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Cuffe, Paul

blacks cuffe’s school sierra

Paul Cuffe was a humanitarian, civil rights advocate, Quaker, businessman, sailor, merchant, and colonizer. He was born on the Massachusetts island of Chuttyhunk in 1759, the son of Cuffe Slocum, a former slave of Asante heritage, and a Native American named Ruth Moses. Refusing to use the name of his father’s former owner, a “Mr. Slocum,” young Paul chose the first name of his father as his own surname. Cuffe was the English version of the Asante word kofi , meaning“born on Friday.” the family moved to Westport, Massachusetts, where young Cuffe grew up, and in 1773, at the age of fourteen, he went to sea as a whaler. He was bright and energetic, and the earnings from his maritime merchant activities enabled him to marry Alice Pequitis, a Native American. The couple would have seven children.

In 1797, Cuffe decided to purchase farmland near Westport. The price tag of the farmland was about $3,500.00, a rather large sum in those days. Taxes on this property would lead to his active concern about the citizenship status of Massachusetts’ free blacks. Cuffe’s material status and his interest in the education of his children led him to urge the people of Westport to build a school for the children of the town. He presented his case at a town meeting, but the predominately white group opposed Cuffe’s suggestion for several reasons. While some opposed the idea because they believed that their informal school was more efficient than the suggested one, others opposed it because of its potential expense. Still others disliked Cuffe’s proposal because it was initiated by a member of a race that they consciously or unconsciously viewed as inferior to their own. Finally, Westport’s whites opposed the proposal because they did not want an integrated school in the town.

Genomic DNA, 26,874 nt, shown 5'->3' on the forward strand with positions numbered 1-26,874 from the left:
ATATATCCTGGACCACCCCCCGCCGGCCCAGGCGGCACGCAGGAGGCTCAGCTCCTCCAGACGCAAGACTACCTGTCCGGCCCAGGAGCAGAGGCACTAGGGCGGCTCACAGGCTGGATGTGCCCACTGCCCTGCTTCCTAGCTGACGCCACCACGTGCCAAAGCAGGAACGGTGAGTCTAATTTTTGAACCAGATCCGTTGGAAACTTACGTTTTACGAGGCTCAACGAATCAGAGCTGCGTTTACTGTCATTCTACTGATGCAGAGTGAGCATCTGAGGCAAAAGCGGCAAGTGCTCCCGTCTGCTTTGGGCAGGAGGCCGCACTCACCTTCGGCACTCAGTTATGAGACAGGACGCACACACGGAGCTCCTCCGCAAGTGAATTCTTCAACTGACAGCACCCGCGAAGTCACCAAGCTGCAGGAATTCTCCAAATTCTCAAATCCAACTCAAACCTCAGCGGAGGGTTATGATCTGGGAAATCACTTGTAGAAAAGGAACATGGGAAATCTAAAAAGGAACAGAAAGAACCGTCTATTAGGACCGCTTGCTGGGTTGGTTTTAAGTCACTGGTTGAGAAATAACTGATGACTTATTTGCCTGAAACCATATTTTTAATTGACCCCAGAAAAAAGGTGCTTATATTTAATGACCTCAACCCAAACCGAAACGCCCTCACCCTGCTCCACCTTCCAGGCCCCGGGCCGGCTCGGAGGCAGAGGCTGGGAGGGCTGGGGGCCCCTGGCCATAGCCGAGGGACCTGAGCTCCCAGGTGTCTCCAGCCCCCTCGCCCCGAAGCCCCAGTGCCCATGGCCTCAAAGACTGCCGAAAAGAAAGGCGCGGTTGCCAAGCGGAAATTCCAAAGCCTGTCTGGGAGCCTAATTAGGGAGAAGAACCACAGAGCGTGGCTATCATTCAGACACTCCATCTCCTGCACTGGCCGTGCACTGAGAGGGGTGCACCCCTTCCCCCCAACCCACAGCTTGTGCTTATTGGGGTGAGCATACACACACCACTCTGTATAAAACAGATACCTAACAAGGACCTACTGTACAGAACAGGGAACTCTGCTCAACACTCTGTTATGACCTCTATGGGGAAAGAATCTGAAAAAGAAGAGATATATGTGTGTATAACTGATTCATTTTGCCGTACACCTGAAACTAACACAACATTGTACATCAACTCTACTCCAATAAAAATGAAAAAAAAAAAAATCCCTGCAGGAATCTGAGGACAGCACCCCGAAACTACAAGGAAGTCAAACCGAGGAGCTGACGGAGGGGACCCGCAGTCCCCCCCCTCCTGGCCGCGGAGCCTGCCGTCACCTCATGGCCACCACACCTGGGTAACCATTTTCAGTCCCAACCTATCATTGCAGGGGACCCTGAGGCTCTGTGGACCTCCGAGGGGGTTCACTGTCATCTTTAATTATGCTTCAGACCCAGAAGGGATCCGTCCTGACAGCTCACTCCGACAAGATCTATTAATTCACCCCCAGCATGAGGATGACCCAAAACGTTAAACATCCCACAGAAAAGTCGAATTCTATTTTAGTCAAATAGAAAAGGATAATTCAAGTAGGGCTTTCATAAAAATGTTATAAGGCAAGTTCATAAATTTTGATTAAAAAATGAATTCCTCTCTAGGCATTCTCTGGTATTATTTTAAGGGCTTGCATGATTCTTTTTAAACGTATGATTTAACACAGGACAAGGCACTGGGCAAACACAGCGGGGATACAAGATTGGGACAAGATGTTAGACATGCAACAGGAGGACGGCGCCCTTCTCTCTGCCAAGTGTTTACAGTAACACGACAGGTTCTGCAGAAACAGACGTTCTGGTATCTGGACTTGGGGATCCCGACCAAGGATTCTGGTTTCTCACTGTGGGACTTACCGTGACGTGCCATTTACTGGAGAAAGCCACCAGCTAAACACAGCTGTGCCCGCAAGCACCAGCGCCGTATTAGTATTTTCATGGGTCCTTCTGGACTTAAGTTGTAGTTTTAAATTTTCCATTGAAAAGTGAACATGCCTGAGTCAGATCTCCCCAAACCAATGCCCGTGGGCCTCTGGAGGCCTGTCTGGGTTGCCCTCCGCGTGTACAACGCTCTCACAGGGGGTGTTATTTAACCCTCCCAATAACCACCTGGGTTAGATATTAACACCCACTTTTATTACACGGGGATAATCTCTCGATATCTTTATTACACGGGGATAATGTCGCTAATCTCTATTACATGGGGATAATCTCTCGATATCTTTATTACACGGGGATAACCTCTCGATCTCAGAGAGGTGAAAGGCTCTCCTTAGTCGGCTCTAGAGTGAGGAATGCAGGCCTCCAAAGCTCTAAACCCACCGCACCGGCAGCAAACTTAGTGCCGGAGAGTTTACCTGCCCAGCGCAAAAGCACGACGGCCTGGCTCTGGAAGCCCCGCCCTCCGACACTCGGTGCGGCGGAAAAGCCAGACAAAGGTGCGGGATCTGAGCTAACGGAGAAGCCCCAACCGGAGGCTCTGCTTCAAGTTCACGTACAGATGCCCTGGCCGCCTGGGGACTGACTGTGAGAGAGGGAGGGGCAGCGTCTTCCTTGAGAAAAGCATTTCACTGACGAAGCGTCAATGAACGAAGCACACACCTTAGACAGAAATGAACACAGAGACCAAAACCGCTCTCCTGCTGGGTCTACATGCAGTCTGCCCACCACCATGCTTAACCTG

After his suggestion was rejected, Cuffe used his own money to build a school on his newly acquired farmland. He asked Westport’s whites to attend his school, with a teacher paid by him, a request that was well received. This school, built in 1797, would continue to serve as a school for all of Westport’s children for many years before it was taken over by public officials of the town.

Despite his generosity and upright personal conduct, Cuffe—along with other blacks in Westport and other Massachusetts towns—was continually discriminated against. For example, although he was a man of significant material status and paid his required property taxes, Cuffe was not allowed to vote or hold public office. Indeed, because of their race, no blacks in Massachusetts were allowed these privileges. Against this backdrop, Cuffe and his brother John Slocum, together with other blacks, decided to send a petition to the General Court of Massachusetts, appealing to that body to spare them from paying property taxes and poll dues. The petition was dismissed. As a protest of the dismissal of the petition, Cuffe and his brother chose not to pay their taxes for the years 1778, 1779, and 1780. This action would lead to their arrest and imprisonment in the jail in Taunton, Massachusetts.